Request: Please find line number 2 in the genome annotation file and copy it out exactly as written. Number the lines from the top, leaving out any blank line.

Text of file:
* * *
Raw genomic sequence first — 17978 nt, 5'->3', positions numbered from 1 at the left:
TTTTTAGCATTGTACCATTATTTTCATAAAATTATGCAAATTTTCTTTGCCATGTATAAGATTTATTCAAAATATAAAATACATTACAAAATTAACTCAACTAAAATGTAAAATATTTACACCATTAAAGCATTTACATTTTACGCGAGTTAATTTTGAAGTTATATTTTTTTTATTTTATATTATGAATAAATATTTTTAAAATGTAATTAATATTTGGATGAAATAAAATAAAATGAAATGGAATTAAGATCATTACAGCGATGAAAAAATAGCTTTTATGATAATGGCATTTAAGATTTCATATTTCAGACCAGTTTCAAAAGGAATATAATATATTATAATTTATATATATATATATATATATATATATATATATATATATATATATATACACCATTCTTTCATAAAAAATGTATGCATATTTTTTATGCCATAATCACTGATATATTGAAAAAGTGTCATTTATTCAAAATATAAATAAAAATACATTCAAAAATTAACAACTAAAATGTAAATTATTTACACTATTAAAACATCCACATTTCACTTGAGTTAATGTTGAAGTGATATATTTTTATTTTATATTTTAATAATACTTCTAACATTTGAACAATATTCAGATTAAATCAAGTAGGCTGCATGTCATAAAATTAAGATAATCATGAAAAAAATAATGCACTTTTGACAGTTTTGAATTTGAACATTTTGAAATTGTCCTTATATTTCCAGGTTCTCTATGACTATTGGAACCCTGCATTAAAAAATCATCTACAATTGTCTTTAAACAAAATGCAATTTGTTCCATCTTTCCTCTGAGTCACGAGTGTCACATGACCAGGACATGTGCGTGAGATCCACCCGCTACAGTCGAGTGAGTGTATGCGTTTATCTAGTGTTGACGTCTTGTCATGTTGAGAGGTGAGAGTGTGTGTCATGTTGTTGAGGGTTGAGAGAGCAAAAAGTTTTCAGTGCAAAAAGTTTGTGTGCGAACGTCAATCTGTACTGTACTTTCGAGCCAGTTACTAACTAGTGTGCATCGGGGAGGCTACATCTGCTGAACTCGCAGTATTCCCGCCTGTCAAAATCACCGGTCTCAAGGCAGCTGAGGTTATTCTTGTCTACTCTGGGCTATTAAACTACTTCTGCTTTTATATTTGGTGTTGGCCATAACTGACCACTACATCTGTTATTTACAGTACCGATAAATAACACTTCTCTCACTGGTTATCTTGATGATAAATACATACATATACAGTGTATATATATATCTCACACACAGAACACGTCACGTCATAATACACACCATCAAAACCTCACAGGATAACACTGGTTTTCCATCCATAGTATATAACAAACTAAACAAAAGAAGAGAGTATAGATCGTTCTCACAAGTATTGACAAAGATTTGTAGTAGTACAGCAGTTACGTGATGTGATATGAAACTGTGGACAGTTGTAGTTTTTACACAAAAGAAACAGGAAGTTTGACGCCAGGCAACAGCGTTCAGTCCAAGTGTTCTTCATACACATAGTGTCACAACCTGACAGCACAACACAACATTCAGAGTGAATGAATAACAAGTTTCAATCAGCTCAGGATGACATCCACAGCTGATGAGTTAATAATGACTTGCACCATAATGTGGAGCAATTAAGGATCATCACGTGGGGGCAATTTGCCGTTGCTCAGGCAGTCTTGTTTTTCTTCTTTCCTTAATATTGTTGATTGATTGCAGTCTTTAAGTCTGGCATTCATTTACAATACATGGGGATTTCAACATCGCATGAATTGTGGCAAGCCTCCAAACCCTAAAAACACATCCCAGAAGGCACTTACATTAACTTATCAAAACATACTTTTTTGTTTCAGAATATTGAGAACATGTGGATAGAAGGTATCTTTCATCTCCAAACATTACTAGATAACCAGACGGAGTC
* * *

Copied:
TTTTTAGCATTGTACCATTATTTTCATAAAATTATGCAAATTTTCTTTGCCATGTATAAGATTTATTCAAAATATAAAATACATTACAAAATTAACTCAACTAAAATGTAAAATATTTACACCATTAAAGCATTTACATTTTACGCGAGTTAATTTTGAAGTTATATTTTTTTTATTTTATATTATGAATAAATATTTTTAAAATGTAATTAATATTTGGATGAAATAAAATAAAATGAAATGGAATTAAGATCATTACAGCGATGAAAAAATAGCTTTTATGATAATGGCATTTAAGATTTCATATTTCAGACCAGTTTCAAAAGGAATATAATATATTATAATTTATATATATATATATATATATATATATATATATATATATATATATATACACCATTCTTTCATAAAAAATGTATGCATATTTTTTATGCCATAATCACTGATATATTGAAAAAGTGTCATTTATTCAAAATATAAATAAAAATACATTCAAAAATTAACAACTAAAATGTAAATTATTTACACTATTAAAACATCCACATTTCACTTGAGTTAATGTTGAAGTGATATATTTTTATTTTATATTTTAATAATACTTCTAACATTTGAACAATATTCAGATTAAATCAAGTAGGCTGCATGTCATAAAATTAAGATAATCATGAAAAAAATAATGCACTTTTGACAGTTTTGAATTTGAACATTTTGAAATTGTCCTTATATTTCCAGGTTCTCTATGACTATTGGAACCCTGCATTAAAAAATCATCTACAATTGTCTTTAAACAAAATGCAATTTGTTCCATCTTTCCTCTGAGTCACGAGTGTCACATGACCAGGACATGTGCGTGAGATCCACCCGCTACAGTCGAGTGAGTGTATGCGTTTATCTAGTGTTGACGTCTTGTCATGTTGAGAGGTGAGAGTGTGTGTCATGTTGTTGAGGGTTGAGAGAGCAAAAAGTTTTCAGTGCAAAAAGTTTGTGTGCGAACGTCAATCTGTACTGTACTTTCGAGCCAGTTACTAACTAGTGTGCATCGGGGAGGCTACATCTGCTGAACTCGCAGTATTCCCGCCTGTCAAAATCACCGGTCTCAAGGCAGCTGAGGTTATTCTTGTCTACTCTGGGCTATTAAACTACTTCTGCTTTTATATTTGGTGTTGGCCATAACTGACCACTACATCTGTTATTTACAGTACCGATAAATAACACTTCTCTCACTGGTTATCTTGATGATAAATACATACATATACAGTGTATATATATATCTCACACACAGAACACGTCACGTCATAATACACACCATCAAAACCTCACAGGATAACACTGGTTTTCCATCCATAGTATATAACAAACTAAACAAAAGAAGAGAGTATAGATCGTTCTCACAAGTATTGACAAAGATTTGTAGTAGTACAGCAGTTACGTGATGTGATATGAAACTGTGGACAGTTGTAGTTTTTACACAAAAGAAACAGGAAGTTTGACGCCAGGCAACAGCGTTCAGTCCAAGTGTTCTTCATACACATAGTGTCACAACCTGACAGCACAACACAACATTCAGAGTGAATGAATAACAAGTTTCAATCAGCTCAGGATGACATCCACAGCTGATGAGTTAATAATGACTTGCACCATAATGTGGAGCAATTAAGGATCATCACGTGGGGGCAATTTGCCGTTGCTCAGGCAGTCTTGTTTTTCTTCTTTCCTTAATATTGTTGATTGATTGCAGTCTTTAAGTCTGGCATTCATTTACAATACATGGGGATTTCAACATCGCATGAATTGTGGCAAGCCTCCAAACCCTAAAAACACATCCCAGAAGGCACTTACATTAACTTATCAAAACATACTTTTTTGTTTCAGAATATTGAGAACATGTGGATAGAAGGTATCTTTCATCTCCAAACATTACTAGATAACCAGACGGAGTC